I'm fed up of the sob story suroounding Hardwicke. The woman turned in a terrible film. The editing also was atrocious. Stop looking at the story with rose coloured glasses. The film was panned and thats down 100% to Hardwicke's poor direction - infact worse than poor. Although I also have grave concerns over Melisaa Rosenberg who produced a shoddy script for Twilight. In all honesty without the draw of Robert Pattinson this franchise would be dead in the water.

Good move on Summit Entertainment's part. They need to keep going, and give Melissa Rosenburgh the boot while they're at it. That was a really horrible screenplay, and imo, helped greatly in ruining what could have been a great movie. Get a new screenwriter for New Moon. It's the best book in the series, and deserves more consideration from Summit than was given to Twilight. Oh, and get Kristen Stewart some acting lessons. It was like watching Kristen Stewart and Edward Cullen rather than Bella Swan with Edward. I didn't "feel the love". Kristen, give up the pipe and grow up.

I am thrilled to hear that the director is leaving. I adore the book series and was so excited to go see the movie. What I got was complete disappointment, crappy acting and a choppy script. In several scenes, the actors were over-acting, such as when Edward smells Bella for the first time in biology class. That was just ridiculous. Robert is a good actor, but the direction he was given was clearly over the top. Had i not read the book, I wouldn't have thought this was a love story - they left out 90% of the things that happened to make Edward and Bella fall in love and instead focused on the other 3 vampires showing up and escaping James. The movie was not worth it when you realized they left out the love story - hello, that is why people love the books, not because of the fight scenes. I was really let down and sincerely hope that with a new director they can fix the mess that Catherine made. There is definitely an opportunity to fix the movie series by having flashbacks or something in New Moon to fill in the blanks that were left out in Twilight. I will still go see the movies, but I and other Twilight fans know that the movie they gave us just didn't live up to the expectations we had from the books.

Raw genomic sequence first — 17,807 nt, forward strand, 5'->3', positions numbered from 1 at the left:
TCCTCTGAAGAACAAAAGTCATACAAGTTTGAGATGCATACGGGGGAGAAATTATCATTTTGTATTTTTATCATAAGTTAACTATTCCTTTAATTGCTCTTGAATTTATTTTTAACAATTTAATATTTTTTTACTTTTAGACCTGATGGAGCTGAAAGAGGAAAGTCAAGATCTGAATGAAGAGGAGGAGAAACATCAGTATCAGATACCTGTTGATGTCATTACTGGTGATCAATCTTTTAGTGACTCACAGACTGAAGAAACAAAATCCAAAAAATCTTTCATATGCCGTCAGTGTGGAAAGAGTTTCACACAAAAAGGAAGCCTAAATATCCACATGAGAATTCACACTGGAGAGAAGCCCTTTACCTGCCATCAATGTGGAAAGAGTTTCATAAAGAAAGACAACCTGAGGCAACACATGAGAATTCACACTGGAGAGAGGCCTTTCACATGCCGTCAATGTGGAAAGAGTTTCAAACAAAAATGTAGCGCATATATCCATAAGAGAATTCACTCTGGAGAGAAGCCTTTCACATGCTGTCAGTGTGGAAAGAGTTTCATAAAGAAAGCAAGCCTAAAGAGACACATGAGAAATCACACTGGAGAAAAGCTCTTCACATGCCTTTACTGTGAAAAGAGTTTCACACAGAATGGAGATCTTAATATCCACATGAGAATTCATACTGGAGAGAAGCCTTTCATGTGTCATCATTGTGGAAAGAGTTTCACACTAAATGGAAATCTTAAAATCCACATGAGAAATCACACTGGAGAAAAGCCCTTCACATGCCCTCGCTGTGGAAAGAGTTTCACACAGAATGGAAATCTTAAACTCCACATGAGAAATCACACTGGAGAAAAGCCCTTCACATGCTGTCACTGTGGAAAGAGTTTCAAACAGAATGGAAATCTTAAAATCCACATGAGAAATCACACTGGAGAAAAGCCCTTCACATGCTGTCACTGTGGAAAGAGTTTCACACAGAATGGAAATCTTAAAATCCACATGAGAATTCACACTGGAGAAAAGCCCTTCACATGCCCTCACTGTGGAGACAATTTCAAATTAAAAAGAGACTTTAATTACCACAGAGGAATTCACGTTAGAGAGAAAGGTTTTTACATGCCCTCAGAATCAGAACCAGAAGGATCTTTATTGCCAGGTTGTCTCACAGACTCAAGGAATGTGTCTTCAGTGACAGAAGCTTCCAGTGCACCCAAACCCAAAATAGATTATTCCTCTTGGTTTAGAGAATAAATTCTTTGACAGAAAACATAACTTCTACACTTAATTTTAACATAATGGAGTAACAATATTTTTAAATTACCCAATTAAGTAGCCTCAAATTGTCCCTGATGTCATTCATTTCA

I think replacing Catherine Hardwicke as a director is a GOOD move for the series. Adapting a popular book into a movie is always tricky and Twilight faced that challenge against great expectations. Ultimately, it failed to deliver and the fact that it's doing as well as it's doing in box office is a testament to Stephenie Meyer's book and Robert Pattinson's overnight popularity. I give credit to Catherine for casting Robert and Kristen (most of the supporting are good choices too) but beyond that, the movie fails dismally.

New Moon is a great opportunity to bring the series to the big leagues. Fans goodwill that carried the first movie will only last so far if the sequel does not deliver.

I'm very anxious to see who they pick. I've actually seen Alfonso Cuaron's name thrown out there quit a bit on various blogs... I'm a huge Twilight fan and believe that either a new director or writer needed to be picked. I hope the right call was made for the right reasons.